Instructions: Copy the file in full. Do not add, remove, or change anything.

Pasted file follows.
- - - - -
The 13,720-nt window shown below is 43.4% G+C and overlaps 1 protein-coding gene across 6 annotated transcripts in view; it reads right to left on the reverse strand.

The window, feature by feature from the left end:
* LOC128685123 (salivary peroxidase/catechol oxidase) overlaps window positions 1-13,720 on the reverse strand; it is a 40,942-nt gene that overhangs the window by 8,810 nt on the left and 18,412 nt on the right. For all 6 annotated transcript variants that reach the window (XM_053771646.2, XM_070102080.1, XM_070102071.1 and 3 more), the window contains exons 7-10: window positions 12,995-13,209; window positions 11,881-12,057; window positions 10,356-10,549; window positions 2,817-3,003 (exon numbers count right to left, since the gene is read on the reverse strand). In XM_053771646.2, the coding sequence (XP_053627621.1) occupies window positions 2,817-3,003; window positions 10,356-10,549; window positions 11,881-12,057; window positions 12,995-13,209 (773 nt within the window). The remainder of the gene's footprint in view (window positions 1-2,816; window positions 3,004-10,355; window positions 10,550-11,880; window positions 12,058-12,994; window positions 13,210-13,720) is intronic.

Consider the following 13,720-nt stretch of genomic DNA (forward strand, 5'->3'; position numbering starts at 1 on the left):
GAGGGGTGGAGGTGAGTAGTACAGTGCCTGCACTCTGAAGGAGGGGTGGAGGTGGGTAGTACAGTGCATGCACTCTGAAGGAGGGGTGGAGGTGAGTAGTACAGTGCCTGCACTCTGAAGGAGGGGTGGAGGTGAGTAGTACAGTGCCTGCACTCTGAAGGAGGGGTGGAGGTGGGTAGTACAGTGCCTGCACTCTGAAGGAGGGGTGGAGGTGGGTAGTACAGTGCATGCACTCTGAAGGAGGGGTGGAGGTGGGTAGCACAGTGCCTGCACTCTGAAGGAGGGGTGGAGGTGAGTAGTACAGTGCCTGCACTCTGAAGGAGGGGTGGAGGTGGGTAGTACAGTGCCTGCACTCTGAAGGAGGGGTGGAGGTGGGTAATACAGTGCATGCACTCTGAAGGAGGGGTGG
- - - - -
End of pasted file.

The 13,720-nt window shown below is 43.4% G+C and overlaps 1 protein-coding gene across 6 annotated transcripts in view; it reads right to left on the reverse strand.

The window, feature by feature from the left end:
* LOC128685123 (salivary peroxidase/catechol oxidase) overlaps window positions 1-13,720 on the reverse strand; it is a 40,942-nt gene that overhangs the window by 8,810 nt on the left and 18,412 nt on the right. For all 6 annotated transcript variants that reach the window (XM_053771646.2, XM_070102080.1, XM_070102071.1 and 3 more), the window contains exons 7-10: window positions 12,995-13,209; window positions 11,881-12,057; window positions 10,356-10,549; window positions 2,817-3,003 (exon numbers count right to left, since the gene is read on the reverse strand). In XM_053771646.2, the coding sequence (XP_053627621.1) occupies window positions 2,817-3,003; window positions 10,356-10,549; window positions 11,881-12,057; window positions 12,995-13,209 (773 nt within the window). The remainder of the gene's footprint in view (window positions 1-2,816; window positions 3,004-10,355; window positions 10,550-11,880; window positions 12,058-12,994; window positions 13,210-13,720) is intronic.

Consider the following 13,720-nt stretch of genomic DNA (forward strand, 5'->3'; position numbering starts at 1 on the left):
GAGGGGTGGAGGTGAGTAGTACAGTGCCTGCACTCTGAAGGAGGGGTGGAGGTGGGTAGTACAGTGCATGCACTCTGAAGGAGGGGTGGAGGTGAGTAGTACAGTGCCTGCACTCTGAAGGAGGGGTGGAGGTGAGTAGTACAGTGCCTGCACTCTGAAGGAGGGGTGGAGGTGGGTAGTACAGTGCCTGCACTCTGAAGGAGGGGTGGAGGTGGGTAGTACAGTGCATGCACTCTGAAGGAGGGGTGGAGGTGGGTAGCACAGTGCCTGCACTCTGAAGGAGGGGTGGAGGTGAGTAGTACAGTGCCTGCACTCTGAAGGAGGGGTGGAGGTGGGTAGTACAGTGCCTGCACTCTGAAGGAGGGGTGGAGGTGGGTAATACAGTGCATGCACTCTGAAGGAGGGGTGG